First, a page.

The new trickle down theory

Is the Rev. Al Sharpton the single most powerful man in the country? Is he the most dangerous? Or is he a combination of both?


There’s no doubt in my mind that Sharpton’s assault on all things Imus forced the major marketers to pull their advertising support of Imus (or run the risk of a Sharpton-inspired product boycott). The networks, in turn, fired Imus in order to placate the advertisers. And Imus is gone and we’re left contemplating a new type of trickle-down theory: the loudmouthed activist with an agenda scares the advertisers who, in turn, scare the networks who pull the plug on the politically incorrect source of the controversy.

So, Sharpton has won. And the double standard reigns supreme. It’s ok for Sharpton to pile on the Duke lacrosse players and never be held accountable for his reckless statements. But, Imus, apology or no apology, is gone.

The losers here are the kids. What signal are we sending them? Are we saying it’s ok to say what you want as long as it’s politically correct? Are we saying you needn’t worry about accountability if you’re attacking the mainstream, power sources (i.e. White society)?

The other loser is the already battered image and reputation of American society. What must America watchers be thinking of this latest charade?

I’m all for fairness, justice and equality. But, not when it’s a one way street. So, Rev. Sharpton, when will you start holding Hip-Hop artists to the same standards you’ve held Don Imus?

10 thoughts on “The new trickle down theory

  1. Repman, back to your original post … Apparently the nappy headed HOs” forgave Imus. I guess Sharpton and his “assault” didn’t “win.” Sharpton, THE “single… [and] the most dangerous … most powerful man in the country …”could not convince the 17-year old nappy headed HOs to tow the line and pile-it-on poor Imus. Hey Repman, the “power sources (i.e. White society)” are/is safe and can hope to strive for another better day where the “double standard [no longer] reigns supreme” and “we [a.k.a Repman and ‘white society’]” need not “worry about [Sharpton’s]accountability.” “What must America watchers be thinking of this latest charade?” Good question Repman, good question indeed. By the way, those are some scary-ass nappy-headed looking thugs in that picture in your post–is that a photo of the Rutgers girls?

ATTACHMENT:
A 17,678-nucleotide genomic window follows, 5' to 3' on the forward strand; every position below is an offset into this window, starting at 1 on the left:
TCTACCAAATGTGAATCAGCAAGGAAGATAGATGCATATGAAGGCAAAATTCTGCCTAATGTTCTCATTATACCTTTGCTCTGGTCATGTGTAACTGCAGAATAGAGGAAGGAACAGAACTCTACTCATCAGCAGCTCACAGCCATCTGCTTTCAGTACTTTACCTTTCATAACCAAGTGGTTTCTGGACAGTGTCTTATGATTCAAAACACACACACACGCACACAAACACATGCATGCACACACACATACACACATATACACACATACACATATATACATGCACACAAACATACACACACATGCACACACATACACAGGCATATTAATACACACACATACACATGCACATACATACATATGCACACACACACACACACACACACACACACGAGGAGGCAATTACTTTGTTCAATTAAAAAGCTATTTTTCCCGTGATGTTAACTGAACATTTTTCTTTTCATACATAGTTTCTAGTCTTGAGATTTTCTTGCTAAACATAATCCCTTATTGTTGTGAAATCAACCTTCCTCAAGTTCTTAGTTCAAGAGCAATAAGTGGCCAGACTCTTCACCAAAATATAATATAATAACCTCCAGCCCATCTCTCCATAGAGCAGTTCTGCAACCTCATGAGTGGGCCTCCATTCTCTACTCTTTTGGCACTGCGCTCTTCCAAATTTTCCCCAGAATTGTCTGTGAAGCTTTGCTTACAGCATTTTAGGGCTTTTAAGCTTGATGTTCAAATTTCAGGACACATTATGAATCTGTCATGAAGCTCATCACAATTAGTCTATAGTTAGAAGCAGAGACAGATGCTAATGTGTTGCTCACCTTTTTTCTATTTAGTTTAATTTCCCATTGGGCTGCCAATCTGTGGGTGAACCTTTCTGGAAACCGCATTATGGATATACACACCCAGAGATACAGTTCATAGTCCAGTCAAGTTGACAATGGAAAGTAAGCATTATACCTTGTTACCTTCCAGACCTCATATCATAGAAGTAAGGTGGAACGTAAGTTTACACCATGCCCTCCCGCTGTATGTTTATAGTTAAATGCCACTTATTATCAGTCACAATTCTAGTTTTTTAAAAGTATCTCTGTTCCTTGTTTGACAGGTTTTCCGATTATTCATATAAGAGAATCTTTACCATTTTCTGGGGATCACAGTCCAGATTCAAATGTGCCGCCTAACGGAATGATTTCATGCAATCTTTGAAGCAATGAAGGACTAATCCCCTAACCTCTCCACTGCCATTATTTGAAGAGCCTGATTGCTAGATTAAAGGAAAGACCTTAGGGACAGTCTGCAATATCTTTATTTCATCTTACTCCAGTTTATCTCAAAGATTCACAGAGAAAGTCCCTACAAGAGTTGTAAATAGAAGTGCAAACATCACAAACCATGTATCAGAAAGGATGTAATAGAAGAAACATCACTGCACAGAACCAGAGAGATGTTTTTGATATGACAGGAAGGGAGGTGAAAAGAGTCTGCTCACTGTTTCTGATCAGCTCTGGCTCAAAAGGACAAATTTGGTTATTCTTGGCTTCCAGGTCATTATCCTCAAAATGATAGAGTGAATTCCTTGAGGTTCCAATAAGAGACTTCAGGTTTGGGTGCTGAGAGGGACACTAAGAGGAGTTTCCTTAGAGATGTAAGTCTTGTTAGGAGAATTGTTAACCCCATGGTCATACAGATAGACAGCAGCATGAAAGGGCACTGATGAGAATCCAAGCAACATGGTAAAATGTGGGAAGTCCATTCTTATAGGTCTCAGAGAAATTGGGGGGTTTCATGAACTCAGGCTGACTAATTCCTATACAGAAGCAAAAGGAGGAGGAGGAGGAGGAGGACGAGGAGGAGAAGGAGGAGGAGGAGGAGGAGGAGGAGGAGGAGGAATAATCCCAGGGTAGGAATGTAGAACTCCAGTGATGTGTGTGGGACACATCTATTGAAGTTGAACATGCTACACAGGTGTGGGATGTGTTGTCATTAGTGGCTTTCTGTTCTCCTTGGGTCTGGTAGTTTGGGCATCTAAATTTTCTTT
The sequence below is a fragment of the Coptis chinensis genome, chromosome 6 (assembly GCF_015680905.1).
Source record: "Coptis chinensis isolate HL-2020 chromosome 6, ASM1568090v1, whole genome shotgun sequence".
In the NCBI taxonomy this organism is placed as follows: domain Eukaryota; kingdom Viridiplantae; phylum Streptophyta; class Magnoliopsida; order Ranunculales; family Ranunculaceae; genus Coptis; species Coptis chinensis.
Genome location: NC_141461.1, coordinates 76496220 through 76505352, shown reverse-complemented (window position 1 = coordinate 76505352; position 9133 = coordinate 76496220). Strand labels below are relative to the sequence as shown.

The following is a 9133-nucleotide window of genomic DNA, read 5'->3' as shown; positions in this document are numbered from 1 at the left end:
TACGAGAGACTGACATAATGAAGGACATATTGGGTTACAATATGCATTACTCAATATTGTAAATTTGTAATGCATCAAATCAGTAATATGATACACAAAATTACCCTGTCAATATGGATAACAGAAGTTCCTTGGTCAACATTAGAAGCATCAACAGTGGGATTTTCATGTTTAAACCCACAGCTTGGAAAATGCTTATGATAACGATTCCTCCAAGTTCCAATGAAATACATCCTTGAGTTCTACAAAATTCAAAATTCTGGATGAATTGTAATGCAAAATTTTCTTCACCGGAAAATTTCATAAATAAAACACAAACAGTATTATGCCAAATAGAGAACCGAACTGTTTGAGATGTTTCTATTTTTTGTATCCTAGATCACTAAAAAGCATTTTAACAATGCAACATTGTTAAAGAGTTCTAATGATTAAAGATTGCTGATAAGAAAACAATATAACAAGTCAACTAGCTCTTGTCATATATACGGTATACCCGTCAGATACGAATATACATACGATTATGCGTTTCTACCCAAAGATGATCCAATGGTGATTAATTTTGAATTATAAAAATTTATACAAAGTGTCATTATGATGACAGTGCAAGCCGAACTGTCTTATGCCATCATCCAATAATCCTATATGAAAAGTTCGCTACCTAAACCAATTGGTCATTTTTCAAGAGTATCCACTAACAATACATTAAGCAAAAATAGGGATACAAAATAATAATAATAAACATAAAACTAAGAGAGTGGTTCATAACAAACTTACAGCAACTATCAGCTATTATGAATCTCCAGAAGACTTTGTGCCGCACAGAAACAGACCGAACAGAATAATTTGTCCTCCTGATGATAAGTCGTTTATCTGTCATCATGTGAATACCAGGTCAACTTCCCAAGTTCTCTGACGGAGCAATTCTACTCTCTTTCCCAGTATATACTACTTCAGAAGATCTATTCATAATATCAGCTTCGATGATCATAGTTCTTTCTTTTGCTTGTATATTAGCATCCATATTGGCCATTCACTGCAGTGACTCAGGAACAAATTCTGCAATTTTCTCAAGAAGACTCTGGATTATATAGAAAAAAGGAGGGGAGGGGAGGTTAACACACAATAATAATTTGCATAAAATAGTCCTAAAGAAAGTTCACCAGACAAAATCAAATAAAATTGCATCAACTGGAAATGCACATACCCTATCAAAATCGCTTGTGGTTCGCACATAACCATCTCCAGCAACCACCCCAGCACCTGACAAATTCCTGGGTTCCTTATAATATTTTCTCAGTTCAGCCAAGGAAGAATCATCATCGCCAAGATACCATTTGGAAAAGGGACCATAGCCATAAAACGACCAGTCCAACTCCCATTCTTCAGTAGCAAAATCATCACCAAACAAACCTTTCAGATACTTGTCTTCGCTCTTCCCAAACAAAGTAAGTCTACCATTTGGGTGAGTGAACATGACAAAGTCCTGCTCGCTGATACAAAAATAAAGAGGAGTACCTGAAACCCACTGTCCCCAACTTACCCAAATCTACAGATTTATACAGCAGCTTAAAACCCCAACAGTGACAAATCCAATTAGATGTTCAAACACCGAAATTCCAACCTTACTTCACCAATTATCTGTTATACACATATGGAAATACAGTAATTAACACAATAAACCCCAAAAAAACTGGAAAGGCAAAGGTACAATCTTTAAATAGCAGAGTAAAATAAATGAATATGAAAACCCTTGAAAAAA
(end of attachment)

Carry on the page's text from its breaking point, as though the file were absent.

2. Oh i-man, you should be in a better mood given the fact that the Rangers got off to a good start in the Playoffs.
    I’m the first to admit that our industry doesn’t always practice what it preaches. Like any other profession we’re far from perfect. A valid complaint about our industry has always been that there is too much spin and not enough substance. We need to change if we want to be taken more seriously by our consituents.
    That’s why it is important to make decisions for the right reasons and then be totally transparent about why you make those decisions. I think the decision to pull the ad from Imus was the right decision. However, I felt the reason given by this person was probably not the real reason that actually led to the decision.
    I-man – it’s very easy to point fingers from the outside, like you’re doing. It’s a lot harder to be on the inside, admit when there’s a problem and try to offer solutions that will fix it. It’s called leadership.